But today, a program like this means a threat to the global financial powers, to German Europe, and to “the caste” [la casta]. There is a worldwide party that is much stronger than the Third International was. It’s the party of Wall Street, which has servants everywhere. These functionaries have carry different ID cards. Some have cards from New Democracy, others from PASOK, others from Merkel’s CDU, others from the Socialist Party in Spain or France. [But] Juncker, Merkel, Rajoy, Samaras, Hollande, and Renzi are all members of the same party – the party of Wall Street. They are the Finance International.

This is why, no matter how modest our objectives are, no matter how wide the consensus in our societies regarding them is, we must not lose sight that we are confronting a minority with a lot of power, with very few scruples, and fearful of the electoral results when their parties don’t win. Don’t forget that the powerful almost never accept the results of elections when they don’t like them.

Comrades, we have a historic task of enormous dimensions ahead of us. What we have to do goes far beyond getting electoral support. We are called upon to defend democracy and sovereignty, but what’s more, we have to defend them on a terrain, like Allende said, that we ourselves have not chosen.

That’s why we have to deal with sectarians firmly. Revolutionaries are not defined by the t-shirts that they wear. They are not defined by their conversion of theoretical tools into a religion. The duty of a revolutionary is not to take pictures of themselves with a hammer and sickle—the duty of a revolutionary is to win.

That’s why our duty is to get closer to civil society. We need the best with us. We need the best economists, the best scientists, the best public sector workers, in order to manage the administration and carry out viable and effective public policies.

We need to listen to and connect with the professionals in the police and the Armed Forces. I am Spanish, and I know just like you do what it means to have a police and an army that in the past worked for a dictatorship. But I know that in my country the majority of these armed professionals are democrats and have families and friends beaten down by the injustice of this swindle that they call “the crisis.” Let me share an anecdote with you: After a meeting of Podemos in Zaragoza during our electoral campaign, a man approached me. He told me, “I’m an officer in the Air Force. I want you to know that many of us would be ready to defend our sovereignty and social rights against the threats of the Troika.” That’s the type of military we need.

Patriotism is not threatening someone, or believing you are better because you have another skin color, or because you speak a language, or because you were born where your mother’s water broke. True patriots know that to be proud of your country is to see that all the children – no matter where they come from – go to schools clean, clothed, well-fed, and with shoes on their feet. To love your country is to defend your grandparents’ pension and to ensure that if they get sick they will be cared for in the best public hospitals.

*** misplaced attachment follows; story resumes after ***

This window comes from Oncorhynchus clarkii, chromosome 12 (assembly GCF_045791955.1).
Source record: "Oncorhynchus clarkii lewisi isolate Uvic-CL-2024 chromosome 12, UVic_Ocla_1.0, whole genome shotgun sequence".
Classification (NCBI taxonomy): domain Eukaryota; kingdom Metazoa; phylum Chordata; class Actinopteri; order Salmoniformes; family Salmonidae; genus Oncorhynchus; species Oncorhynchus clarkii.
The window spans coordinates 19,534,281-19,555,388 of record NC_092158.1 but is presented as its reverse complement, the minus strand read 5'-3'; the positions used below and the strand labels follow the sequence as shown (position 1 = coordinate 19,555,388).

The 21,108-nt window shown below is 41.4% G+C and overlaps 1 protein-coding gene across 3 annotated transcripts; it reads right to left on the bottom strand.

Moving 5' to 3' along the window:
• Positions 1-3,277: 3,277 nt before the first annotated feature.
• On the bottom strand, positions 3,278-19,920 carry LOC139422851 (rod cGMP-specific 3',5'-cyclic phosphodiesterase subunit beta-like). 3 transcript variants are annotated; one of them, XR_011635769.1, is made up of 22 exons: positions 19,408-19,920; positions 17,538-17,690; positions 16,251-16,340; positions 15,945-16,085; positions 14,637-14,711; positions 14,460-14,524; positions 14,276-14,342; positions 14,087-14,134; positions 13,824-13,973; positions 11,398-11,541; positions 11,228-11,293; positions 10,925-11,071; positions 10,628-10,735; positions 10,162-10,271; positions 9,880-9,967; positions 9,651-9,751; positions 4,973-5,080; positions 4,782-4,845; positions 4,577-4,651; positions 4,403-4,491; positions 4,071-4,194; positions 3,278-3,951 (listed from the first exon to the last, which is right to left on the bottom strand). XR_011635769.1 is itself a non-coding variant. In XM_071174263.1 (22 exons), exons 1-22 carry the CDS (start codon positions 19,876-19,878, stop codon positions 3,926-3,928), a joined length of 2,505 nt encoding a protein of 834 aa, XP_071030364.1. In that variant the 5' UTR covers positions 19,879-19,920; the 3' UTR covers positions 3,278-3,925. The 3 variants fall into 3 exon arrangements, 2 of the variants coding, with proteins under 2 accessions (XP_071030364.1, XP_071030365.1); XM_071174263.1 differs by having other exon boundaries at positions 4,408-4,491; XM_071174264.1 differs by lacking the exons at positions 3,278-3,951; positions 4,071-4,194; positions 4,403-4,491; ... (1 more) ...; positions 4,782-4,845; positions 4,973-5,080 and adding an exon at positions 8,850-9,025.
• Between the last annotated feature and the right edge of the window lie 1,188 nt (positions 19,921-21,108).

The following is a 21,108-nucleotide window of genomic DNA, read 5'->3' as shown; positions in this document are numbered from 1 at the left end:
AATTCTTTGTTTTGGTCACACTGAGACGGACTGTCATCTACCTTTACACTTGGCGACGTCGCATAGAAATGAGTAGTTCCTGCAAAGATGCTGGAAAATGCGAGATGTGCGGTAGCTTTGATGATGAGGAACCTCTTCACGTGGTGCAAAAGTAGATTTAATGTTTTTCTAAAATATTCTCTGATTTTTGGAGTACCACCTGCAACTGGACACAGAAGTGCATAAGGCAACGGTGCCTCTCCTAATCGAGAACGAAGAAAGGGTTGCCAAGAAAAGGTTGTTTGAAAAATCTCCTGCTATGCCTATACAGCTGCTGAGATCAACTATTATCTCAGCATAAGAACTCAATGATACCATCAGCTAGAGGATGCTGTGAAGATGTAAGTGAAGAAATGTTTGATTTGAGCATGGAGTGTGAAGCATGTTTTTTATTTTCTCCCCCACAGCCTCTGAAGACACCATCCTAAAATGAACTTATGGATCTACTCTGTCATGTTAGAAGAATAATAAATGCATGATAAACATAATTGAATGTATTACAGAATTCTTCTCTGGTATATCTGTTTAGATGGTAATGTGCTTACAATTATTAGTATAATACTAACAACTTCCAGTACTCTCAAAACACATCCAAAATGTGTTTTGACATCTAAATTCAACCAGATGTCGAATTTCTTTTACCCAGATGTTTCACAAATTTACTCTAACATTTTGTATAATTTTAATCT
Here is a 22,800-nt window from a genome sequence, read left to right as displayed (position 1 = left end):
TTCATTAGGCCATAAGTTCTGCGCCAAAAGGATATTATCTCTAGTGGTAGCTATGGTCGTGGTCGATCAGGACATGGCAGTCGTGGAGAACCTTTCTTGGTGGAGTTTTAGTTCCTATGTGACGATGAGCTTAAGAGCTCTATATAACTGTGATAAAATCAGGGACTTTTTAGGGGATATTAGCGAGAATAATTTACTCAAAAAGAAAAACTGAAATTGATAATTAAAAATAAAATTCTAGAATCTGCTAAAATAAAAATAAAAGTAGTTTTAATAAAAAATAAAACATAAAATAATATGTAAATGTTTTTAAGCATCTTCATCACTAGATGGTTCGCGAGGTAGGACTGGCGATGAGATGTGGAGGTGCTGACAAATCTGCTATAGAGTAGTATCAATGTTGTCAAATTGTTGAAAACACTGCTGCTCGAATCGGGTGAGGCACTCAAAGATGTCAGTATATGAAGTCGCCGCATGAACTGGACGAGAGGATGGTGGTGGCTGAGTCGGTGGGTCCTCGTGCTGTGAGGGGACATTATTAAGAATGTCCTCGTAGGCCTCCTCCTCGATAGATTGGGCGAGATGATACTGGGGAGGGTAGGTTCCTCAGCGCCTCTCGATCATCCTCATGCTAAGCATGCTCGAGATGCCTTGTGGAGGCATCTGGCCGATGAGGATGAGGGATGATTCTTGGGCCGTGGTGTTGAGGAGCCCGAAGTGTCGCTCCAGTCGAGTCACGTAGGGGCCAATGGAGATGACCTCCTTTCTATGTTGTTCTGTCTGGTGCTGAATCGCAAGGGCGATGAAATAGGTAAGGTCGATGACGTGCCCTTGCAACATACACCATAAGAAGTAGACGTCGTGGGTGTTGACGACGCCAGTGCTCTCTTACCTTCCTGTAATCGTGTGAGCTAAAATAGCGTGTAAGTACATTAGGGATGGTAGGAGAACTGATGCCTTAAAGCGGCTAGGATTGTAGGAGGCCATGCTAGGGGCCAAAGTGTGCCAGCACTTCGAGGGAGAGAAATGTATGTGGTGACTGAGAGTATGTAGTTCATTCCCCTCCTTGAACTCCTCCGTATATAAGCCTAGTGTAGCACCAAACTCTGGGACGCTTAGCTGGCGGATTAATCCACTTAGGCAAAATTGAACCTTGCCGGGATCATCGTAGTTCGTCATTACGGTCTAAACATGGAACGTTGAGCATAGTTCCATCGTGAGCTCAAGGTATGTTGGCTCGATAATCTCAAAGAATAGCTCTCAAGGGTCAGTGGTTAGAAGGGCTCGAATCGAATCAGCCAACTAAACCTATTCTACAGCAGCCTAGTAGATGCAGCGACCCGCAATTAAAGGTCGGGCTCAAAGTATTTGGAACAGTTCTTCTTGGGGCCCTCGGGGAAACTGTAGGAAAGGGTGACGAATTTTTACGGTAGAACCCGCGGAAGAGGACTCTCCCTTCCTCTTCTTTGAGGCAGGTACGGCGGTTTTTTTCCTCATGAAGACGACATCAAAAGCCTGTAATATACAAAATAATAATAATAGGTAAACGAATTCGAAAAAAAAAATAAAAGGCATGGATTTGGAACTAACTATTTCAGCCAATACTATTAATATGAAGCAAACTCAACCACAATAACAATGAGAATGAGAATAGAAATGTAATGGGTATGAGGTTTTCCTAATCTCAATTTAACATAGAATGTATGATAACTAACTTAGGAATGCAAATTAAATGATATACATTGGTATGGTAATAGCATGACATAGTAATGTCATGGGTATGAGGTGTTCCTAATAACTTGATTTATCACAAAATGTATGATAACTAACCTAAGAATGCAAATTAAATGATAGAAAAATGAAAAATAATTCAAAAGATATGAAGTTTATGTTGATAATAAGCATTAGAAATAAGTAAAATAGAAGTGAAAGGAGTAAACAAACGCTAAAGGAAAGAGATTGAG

We also need to strengthen our ties with workers in the Public Finance office, and all other public offices. Some believe it’s the political leaders who make the hospitals, schools, media, and transportation work. They’re not the ones who make sure that public facilities are clean, so that they can be used – that’s a lie. It’s workers who take countries forward. And I know that many of those who work in public administration wish that people like us were governing, so that they could do their jobs, and that they are sick of corrupt and useless leaders like we have had up until now.

We must finally work together – in Europe and for Europe. It’s not necessary to read Karl Marx to know that there are no definitive solutions within the framework of the nation-state. For that reason we must help each other and present ourselves as an alternative for all of Europe.

Winning the elections is far from winning power. That’s why we must bring everyone who is committed to change and decency together around our shared task, which is nothing more than turning the Universal Declaration of Human Rights into a manual for government. Our aim today, unfortunately, is not the withering away of the state, or the disappearance of prisons, or that Earth become a paradise. But we do aspire, as I said, to make it so that all children go to public schools clean and well-fed; that all the elderly receive a pension and be taken care of in the best hospitals; that any young person—independently of who their parents are—be able to go to college; that nobody have their heat turned off in the winter because they can’t pay their bill; that no bank be allowed to leave a family in the street without alternative housing; that everyone be able to work in decent conditions without having to accept shameful wages; that the production of information in newspapers and on television not be a privilege of multi-millionaires; that a country not have to kneel down before foreign speculators. In one word: that a society be able to provide the basic material conditions that make dignity and happiness possible.

These modest objectives that today seem so radical simply represent democracy. Tomorrow is ours, brothers and sisters!

Pablo Iglesias Turrión is a Spanish politician, spokesman and General Secretary of the party Podemos.

Translation by Dan DiMaggio.